A New Jersey court last week affirmed a lower court’s ruling dismissing a putative class action alleging the Denny’s restaurant chain failed to disclose the sodium content of its foods.  See DeBenedetto v. Denny’s Inc., No. A-4135-09T1 (N.J. Super. Ct. App. Div.,  1/11/11).

Plaintiff’s second amended complaint alleged that meals he purchased from defendant, Denny’s, consisting of ham, bacon, sausage and hash browns, contained excessive levels of sodium that Denny’s failed to disclose. Plaintiff alleged that if consumers had been aware of the high sodium content, they would not have purchased those meals, and the failure to disclose the sodium content therefore violated the Consumer Fraud Act (CFA), N.J.S.A. 56:8-1 to -181.  Neither plaintiff nor the putative class he claimed to represent asserted any physical injury or harm as the result of
defendant’s alleged failure to disclose the sodium content.

We have posted before about the risks of CFA claims, and plaintiffs’ attempts to expand traditional product liability claims using this device.  And the food industry has been a recent prime target.

The appeals court concluded that the trial court correctly found that although framed as a CFA violation, the gravamen of plaintiff’s second amended complaint was a products liability claim for which the New Jersey Products Liability Act (NJPLA), N.J.S.A. 2A:58C-1 to -11, established a sole and exclusive remedy. The judge found that although plaintiff argued otherwise, the complaint itself included allegations that excessive levels of sodium are dangerous, that such levels cause an increased risk of bodily harm, and that Denny’s failed to warn of those risks.  This was, i n essence, a products liability claim, absent the physical injury the PLA requires.  Thus, plaintiff had failed to state a claim upon which relief can be granted.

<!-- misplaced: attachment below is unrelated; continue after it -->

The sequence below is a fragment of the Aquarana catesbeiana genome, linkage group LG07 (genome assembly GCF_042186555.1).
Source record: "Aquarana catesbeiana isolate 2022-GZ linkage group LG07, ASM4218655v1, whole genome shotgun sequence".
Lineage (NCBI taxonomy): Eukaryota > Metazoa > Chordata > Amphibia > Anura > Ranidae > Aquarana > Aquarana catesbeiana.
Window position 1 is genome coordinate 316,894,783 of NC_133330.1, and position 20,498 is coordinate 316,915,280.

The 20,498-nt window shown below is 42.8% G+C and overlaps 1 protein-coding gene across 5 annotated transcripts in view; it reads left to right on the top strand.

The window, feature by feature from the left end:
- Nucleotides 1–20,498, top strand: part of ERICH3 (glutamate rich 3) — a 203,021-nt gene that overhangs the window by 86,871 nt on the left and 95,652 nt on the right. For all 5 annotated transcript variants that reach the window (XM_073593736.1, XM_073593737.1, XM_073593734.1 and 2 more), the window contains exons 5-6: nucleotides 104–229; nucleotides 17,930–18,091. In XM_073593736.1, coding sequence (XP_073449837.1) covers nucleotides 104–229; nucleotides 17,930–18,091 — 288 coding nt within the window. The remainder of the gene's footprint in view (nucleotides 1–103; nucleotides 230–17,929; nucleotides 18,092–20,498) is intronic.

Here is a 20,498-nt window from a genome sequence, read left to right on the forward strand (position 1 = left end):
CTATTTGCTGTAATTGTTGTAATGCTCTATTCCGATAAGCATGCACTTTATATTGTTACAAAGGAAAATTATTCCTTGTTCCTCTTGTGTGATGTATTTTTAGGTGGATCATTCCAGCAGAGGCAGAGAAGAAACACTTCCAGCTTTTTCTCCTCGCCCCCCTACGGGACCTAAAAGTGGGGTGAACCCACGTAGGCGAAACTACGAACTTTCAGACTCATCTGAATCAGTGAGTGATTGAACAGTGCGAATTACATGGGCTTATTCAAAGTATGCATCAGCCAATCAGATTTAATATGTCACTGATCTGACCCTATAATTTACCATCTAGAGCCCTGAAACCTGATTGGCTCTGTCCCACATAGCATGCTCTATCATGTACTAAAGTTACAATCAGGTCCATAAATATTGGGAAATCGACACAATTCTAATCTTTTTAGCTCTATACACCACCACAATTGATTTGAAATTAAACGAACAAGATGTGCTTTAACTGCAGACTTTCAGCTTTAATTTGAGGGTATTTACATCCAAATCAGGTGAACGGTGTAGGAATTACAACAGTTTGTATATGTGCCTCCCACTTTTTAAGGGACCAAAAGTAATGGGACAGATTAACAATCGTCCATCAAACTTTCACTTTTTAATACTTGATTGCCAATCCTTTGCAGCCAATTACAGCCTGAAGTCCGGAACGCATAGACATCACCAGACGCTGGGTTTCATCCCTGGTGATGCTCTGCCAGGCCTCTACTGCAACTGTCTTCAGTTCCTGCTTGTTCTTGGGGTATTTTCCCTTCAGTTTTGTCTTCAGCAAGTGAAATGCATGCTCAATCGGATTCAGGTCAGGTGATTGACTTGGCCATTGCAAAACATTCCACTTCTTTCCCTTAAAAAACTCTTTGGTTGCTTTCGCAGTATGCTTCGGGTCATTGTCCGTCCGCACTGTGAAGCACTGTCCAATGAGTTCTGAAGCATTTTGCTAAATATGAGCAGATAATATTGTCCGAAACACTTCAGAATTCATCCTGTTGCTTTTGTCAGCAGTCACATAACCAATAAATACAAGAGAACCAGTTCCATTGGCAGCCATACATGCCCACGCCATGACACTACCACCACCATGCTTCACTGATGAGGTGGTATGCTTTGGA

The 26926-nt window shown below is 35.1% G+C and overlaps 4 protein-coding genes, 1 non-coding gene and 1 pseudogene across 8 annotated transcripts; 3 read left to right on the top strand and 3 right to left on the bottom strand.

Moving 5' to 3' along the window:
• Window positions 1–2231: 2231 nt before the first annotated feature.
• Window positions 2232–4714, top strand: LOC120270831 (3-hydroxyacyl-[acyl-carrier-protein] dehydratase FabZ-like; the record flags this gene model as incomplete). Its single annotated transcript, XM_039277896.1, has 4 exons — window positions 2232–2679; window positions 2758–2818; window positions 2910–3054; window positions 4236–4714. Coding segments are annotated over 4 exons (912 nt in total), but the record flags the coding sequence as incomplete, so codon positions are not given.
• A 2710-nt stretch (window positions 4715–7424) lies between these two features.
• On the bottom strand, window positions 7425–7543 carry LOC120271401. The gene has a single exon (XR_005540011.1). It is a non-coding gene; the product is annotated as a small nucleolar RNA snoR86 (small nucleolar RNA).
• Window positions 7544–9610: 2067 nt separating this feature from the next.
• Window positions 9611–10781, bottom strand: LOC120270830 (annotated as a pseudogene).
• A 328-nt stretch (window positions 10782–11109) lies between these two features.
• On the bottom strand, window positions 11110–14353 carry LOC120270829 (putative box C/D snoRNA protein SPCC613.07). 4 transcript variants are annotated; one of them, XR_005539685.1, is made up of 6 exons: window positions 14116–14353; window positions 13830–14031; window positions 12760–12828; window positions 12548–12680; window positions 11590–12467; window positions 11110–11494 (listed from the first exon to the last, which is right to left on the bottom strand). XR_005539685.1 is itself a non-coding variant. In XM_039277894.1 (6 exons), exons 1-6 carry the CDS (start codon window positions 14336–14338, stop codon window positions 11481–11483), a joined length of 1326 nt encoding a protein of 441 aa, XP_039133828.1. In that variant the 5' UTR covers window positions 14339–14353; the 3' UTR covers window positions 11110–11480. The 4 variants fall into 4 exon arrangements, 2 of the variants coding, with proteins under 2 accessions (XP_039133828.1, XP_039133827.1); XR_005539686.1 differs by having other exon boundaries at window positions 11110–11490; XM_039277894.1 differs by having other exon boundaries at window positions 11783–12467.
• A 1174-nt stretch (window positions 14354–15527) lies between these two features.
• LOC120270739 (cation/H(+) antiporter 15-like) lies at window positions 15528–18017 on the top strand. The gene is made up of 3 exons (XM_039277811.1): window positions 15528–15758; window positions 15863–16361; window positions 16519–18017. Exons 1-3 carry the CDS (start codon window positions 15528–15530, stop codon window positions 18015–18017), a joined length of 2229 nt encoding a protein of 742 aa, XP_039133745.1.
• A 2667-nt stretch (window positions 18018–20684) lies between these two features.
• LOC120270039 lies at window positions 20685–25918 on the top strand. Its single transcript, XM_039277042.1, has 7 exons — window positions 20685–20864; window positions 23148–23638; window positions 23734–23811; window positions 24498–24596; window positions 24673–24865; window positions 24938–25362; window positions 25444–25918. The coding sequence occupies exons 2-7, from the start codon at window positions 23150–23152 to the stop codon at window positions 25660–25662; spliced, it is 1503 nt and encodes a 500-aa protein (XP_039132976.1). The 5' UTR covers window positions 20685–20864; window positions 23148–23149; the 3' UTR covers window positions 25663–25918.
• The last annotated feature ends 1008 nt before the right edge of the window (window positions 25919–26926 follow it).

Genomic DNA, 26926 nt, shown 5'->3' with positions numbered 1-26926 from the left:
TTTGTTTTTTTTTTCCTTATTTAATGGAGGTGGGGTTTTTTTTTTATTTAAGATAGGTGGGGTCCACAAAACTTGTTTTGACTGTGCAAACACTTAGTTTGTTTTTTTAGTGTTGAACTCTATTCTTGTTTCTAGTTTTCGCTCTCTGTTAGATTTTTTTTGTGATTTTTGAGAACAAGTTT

On appeal, plaintiffs pointed to Lee v. Carter-Reed Co., L.L.C., 203 N.J. 496, 531 (2010), which discussed the potential viability of CFA claims concerning the dietary supplement Relacore.  But the court of appeals noted  that the claims made by the plaintiff class in Lee concerned affirmative acts of misrepresentation; here, in contrast, plaintiffs pointed to no such affirmative misrepresentation. Instead, the claim was limited to a failure to disclose the sodium content.

The court also rejected plaintiffs’ claim that any defective product claim escapes the exclusive remedy provisions, and the physical injury requirements, of the PLA merely because the
plaintiff fashions the claim as one seeking recovery only for “economic loss.”  While the PLA was not intended to be “a catchall remedy” when ordinary contract remedies were lost or unavailable, but claims for “‘harm caused by a product’ are governed by the PLA irrespective of the theory underlying the claim; and the PLA’s long-understood requirement is that a plaintiff alleging a product is defective or dangerous must also allege personal injury or property damage.